The last week has been a difficult one. It all started last week when we decided to attend the Annual General Meeting for our adoption agency. My purpose for attending was to hear the reports on stats; placements, approvals, birth parents etc.
Surprisingly the room was quite full with people who have been successful in the process, others waiting to be matched… and some I just couldn’t figure out which category they fell into. If anyone has ever been to an AGM for a not for profit organization, they can be rather dry. Especially if the chair isn’t familiar with board governance or the process of asking for a motion and someone to second that motion (they eventually got their rhythm).
We passed through the usual pieces, board nominations, financials and the like. Everything sounded great. Then they got to the Executive Director’s report. By this point I had already read ahead in my package and my eyes were fixated on the stats I had been waiting for. They were not pretty. 2015 statistically speaking for placements was the worst year they have had. There were only 6 placements. Six. My heart sank.
As the Executive Director gave her report, she did a great job of getting to the point sharing that,”in terms of placements this has been a very difficult year”. While they were contacted by a high number of birth parents exploring options, many chose to parent rather than proceed with a placement.
I understood this. It is a choice that they make and I respect that. She did provide what she felt was a silver lining, which was that the number of adoptive parents who were approved had increased. I could feel my face flush, and in my mind I was screaming “good news for who?! That means more parents waiting in the pool and placements at an all time low!”. Luckily I was able to restrain myself and outwardly accept this news with a smile and a look of “oh how nice.”. When inside I was frustrated.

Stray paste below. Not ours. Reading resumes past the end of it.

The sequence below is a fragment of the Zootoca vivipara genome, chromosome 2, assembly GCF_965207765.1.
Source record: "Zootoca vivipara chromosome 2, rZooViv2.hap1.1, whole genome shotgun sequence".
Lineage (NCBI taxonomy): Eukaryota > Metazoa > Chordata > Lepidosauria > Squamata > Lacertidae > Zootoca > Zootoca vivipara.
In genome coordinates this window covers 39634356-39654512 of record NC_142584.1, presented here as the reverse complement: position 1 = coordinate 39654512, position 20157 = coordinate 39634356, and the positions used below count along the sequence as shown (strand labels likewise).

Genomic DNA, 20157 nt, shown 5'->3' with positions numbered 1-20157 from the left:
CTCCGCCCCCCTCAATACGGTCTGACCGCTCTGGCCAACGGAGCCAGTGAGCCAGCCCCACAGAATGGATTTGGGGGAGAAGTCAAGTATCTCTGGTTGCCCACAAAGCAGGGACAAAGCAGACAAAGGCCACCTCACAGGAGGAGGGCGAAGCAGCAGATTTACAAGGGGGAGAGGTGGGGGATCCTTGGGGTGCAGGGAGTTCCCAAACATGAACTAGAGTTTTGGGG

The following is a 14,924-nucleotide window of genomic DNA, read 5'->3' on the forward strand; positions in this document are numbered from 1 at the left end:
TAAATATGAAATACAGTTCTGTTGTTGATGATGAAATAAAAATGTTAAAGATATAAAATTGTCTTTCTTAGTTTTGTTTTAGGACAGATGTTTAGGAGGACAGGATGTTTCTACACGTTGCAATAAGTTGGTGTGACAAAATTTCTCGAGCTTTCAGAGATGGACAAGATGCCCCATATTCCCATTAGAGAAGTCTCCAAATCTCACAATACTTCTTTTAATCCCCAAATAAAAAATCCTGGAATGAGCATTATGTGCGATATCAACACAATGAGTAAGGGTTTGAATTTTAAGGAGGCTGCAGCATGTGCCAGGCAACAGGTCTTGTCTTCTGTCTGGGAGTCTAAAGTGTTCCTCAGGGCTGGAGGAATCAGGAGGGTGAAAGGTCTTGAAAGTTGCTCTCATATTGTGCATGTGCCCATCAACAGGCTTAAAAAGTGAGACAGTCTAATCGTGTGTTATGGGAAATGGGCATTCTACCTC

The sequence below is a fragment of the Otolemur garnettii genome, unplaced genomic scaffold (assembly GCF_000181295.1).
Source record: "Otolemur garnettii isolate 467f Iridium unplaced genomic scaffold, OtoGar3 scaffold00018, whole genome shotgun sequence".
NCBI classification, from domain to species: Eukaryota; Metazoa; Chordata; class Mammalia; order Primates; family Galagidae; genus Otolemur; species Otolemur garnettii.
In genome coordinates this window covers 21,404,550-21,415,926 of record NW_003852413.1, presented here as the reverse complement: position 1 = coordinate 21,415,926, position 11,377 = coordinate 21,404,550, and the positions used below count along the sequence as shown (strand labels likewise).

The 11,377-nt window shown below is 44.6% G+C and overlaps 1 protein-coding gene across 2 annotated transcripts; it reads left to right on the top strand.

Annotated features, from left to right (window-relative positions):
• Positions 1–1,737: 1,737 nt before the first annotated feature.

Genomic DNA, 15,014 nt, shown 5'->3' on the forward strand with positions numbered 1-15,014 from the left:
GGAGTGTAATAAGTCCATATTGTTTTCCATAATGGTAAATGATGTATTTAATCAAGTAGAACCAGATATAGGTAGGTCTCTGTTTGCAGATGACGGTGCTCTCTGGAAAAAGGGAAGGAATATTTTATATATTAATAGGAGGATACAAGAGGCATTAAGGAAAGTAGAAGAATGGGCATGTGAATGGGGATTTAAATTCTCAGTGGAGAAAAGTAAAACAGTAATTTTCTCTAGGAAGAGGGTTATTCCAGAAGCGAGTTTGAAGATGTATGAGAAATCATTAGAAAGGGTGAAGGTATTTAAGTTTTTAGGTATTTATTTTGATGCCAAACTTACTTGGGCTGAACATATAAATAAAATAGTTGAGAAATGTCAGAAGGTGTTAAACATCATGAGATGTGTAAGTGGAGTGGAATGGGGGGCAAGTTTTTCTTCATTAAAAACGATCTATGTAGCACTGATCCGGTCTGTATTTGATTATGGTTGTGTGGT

I am on the board of several non profits, most of which provide services and their funding is contingent on the number of individuals that they provide services to. When there are years that the number of individuals seeking service decreases, you must turn to marketing to ensure that there is an awareness in the community of the services you provide. I didn’t hear such a plan. Sure they do talks in the community, but I wanted to hear a marketing plan. Signage, radio ads… something. I’m not saying marketing to convince someone to place their child, but marketing so that more people who may be contemplating options know that you exist. Budgets are tight, but I’m wondering if there is something I can do to increase awareness? I need to think about this.
On the way home I was quiet. R asked if I was o.k. I responded with, “yeah just thinking”. He knew what I was thinking. He reminded me that even if it doesn’t happen for us, we are still happy. We just have to keep on moving forward and whatever happens happens.
Then on Saturday after a few days of feeling sorry for myself, I got the news of the tragic passing of a friend. That was the call that helped put things back into perspective. Things are not bad, my life is pretty awesome. Yes there will be frustrations, and yes we really want to be parents. If it doesn’t happen for us though, we have each other, we have amazing friends and we have a pretty great life.
It was also a reminder for me to once again publicly voice that if you or someone you know is in crisis or suffering from mental health issues… reach out. Call someone. Ask for help. If you are someone living with mental health concerns, talk about it. Change the dialogue and remove the stigma.
Yes statistically speaking we got another bump in the road to adoption, but things change. It sucks now, but life is good and I will cherish every moment regardless of outcome.